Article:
Pescocostanzo, Sulmona, and the Apennines
10/15/2014 - 10/16/2014
By the time we left Vieste, restaurants were already opening for lunch but we hadn't any appetite yet after our self-catered breakfast. Getting out of the Gargano Peninsula was slow going and we wasted a lot of time in a city called Lucera trying to find a castle that stubbornly refused to appear on Google Maps. We gave up on the castle and tried to find lunch in the center of town, but once again were frustrated by the tendency of restaurants to have very limited opening hours for lunch in the offseason. Eventually we abandoned Lucera and set off for Pescocostanzo in the Apennine mountain range of central Italy. At this point I wasn't expecting great things from the last two days of the trip and just wanted to enjoy a little more Italian countryside before the long flight back. I had tried finding an Airbnb in Pescocostanzo but the few options listed didn't respond so I chose a Booking.com hotel in Sulmona a few miles further north, and reduced Pescocostanzo to a stopover. This ended up being a very fortuitous decision.
Dusk was already falling when we reached the hilltop town of Pescocostanzo so we parked close to the center and made a beeline for the old town. The buildings were picturesque but the streets were strangely empty of pedestrians, although cars regularly barreled down the main avenue at surprising speed. Still smarting from our missed lunch, we found a pastry shop where we were able to take the edge off our hunger with apple strudel and cappucino. There seemed little to do in the quiet town and I was relieved that we weren't sticking around all night.
Naturally, when we arrived in Sulmona a little while later we were eager to get a real dinner. It didn't help anybody's mood that our B&B was in a restricted zone and I had to leave the family in the car and walk several blocks to the place to find out where we could park and get a pass. We had to squeeze into a very tight spot so that our wide car didn't block the street, and extracting the gondola and bags was like delivering triplets. Our suite in Il Marchese del Grillo was nice but both beds were in one room, a little more of a cramped situation than we were used to. The hostess at the B&B recommended the Lonely Planet's top choice, Hosteria Dell'Arco. After our usual difficulties locating the restaurant deeper in the old town, we had a very disappointing dinner of lifeless antipasti and greasy overgrilled meat. As usual, it was hard to understand why it was so difficult to get a decent meal even when we were so careful in making our choices. We ate enough to ward off hunger for the night and made our way back to the B&B. Sulmona was a much larger and livelier town than Pescostanzo, so despite the difficulties of the day I felt like we were staying in the right place.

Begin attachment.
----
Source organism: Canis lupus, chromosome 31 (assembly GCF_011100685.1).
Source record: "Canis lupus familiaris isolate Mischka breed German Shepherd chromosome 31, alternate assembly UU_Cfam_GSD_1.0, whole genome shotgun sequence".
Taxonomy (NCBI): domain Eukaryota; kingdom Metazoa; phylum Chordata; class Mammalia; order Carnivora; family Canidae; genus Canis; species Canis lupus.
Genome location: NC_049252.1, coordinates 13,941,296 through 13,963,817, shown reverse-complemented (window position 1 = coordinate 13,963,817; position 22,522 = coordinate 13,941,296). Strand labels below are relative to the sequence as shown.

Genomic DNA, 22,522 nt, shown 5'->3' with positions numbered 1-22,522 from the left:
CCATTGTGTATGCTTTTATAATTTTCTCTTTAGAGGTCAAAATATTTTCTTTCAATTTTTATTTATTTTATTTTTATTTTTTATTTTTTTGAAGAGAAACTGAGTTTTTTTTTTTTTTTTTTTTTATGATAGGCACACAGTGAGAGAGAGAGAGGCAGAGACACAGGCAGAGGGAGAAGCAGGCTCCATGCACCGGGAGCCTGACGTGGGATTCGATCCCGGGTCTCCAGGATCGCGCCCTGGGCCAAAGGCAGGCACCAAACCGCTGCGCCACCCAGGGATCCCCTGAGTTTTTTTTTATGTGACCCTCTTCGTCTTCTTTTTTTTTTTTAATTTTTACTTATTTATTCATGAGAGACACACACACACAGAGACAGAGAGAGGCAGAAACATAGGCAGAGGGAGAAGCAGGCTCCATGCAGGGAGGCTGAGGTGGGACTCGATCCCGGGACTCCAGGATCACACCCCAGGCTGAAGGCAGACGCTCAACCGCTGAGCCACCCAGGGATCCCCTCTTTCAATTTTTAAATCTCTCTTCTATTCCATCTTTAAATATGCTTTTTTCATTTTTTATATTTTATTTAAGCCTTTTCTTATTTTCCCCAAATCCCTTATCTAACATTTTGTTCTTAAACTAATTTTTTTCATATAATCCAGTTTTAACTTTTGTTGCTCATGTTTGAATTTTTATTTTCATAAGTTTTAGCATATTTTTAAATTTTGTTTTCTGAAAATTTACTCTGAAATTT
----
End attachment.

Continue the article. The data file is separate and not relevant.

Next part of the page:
We had a restful night and woke up in much better spirits. Mei Ling took the kids upstairs for the rooftop breakfast and I followed soon after. What I saw when I came out onto the terrace was absolutely breathtaking. The B&B was apparently one of the tallest buildings in the area with the exception of the nearby bell tower and dome of the Church of the Santissima Annunziata. We had wonderful views over the entire old town and we were completely surrounded by the Apennines, which looked as though they had been painted on a set in the background. The breakfast spread was simply the best I have ever encountered at a B&B, and was high on the list of the top ten meals we had on our journey. There were fresh fruits and tomatoes, a wide selection of salamis and cheeses, freshly squeezed juices, and a delicious olive/truffle tapenade that we couldn't get enough of. Our hostess told us that almost everything there came from her family farm nearby, and it was obvious from the taste that everything had just been picked or prepared. Between the setting and the meal, the effect was overwhelming and gave us a wonderful start to the last day of our journey.
We spent a couple of hours strolling in Sulmona, and eventually found ourselves in the main square. We found a new backpack and duffelbag at a dollar store in the square, which interestingly enough had a Chinese proprietor. The proprietor told Mei Ling he had come to Italy twenty years earlier and opened a Chinese restaurant, but at the time of the SARS epidemic rumors swept through the area that one could contract the virus by eating at Asian restaurants and he was forced to close.
After the shopping and another lengthy episode where we stocked up on dumplings for Cleo at a Chinese restaurant, we had a very late start getting out of Sulmona. Our destination was Santo Stefano di Sessanio, a small town perched atop an Apennine hill that had a reputation for not having changed in centuries. Driving through the isolated mountainous area, it was hard to believe we were only an hour east of Rome. Picturesque villages dotted the hillsides and hilltops while the valleys seemed bereft of human inhabitants.